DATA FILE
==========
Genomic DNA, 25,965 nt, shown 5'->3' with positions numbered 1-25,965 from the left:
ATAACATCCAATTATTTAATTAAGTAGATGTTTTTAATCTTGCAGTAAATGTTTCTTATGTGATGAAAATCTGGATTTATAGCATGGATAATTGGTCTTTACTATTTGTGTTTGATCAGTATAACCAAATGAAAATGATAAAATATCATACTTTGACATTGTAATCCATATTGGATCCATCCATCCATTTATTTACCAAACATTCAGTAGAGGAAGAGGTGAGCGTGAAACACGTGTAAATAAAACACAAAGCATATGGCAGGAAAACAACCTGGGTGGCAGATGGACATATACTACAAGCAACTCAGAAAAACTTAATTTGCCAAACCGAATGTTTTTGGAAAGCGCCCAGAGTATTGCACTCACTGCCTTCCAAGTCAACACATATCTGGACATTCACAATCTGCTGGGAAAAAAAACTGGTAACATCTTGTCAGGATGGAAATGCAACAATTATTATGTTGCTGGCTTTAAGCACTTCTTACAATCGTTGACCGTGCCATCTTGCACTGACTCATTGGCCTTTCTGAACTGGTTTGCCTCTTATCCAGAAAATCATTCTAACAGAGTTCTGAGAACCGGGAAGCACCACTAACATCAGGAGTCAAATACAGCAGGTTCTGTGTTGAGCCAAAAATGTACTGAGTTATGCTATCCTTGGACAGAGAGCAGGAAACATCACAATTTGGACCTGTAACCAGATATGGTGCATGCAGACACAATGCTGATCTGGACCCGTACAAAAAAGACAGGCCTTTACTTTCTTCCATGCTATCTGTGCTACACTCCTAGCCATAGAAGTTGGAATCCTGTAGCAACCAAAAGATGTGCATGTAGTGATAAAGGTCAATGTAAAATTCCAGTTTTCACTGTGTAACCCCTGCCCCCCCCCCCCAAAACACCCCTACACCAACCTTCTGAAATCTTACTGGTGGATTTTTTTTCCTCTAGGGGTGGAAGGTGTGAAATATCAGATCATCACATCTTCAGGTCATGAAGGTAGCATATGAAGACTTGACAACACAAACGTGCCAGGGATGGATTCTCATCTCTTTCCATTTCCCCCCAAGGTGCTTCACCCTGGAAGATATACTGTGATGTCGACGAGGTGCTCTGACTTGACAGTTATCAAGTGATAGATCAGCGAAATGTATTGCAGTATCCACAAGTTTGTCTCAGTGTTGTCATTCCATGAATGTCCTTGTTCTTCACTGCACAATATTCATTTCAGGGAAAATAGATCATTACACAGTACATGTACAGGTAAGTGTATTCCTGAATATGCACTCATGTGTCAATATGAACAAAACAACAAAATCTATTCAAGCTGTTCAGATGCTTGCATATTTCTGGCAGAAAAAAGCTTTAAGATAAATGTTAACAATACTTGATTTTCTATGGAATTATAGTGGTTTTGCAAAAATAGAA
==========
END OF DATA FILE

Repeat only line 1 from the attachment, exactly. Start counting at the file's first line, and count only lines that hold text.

Genomic DNA, 25,965 nt, shown 5'->3' with positions numbered 1-25,965 from the left: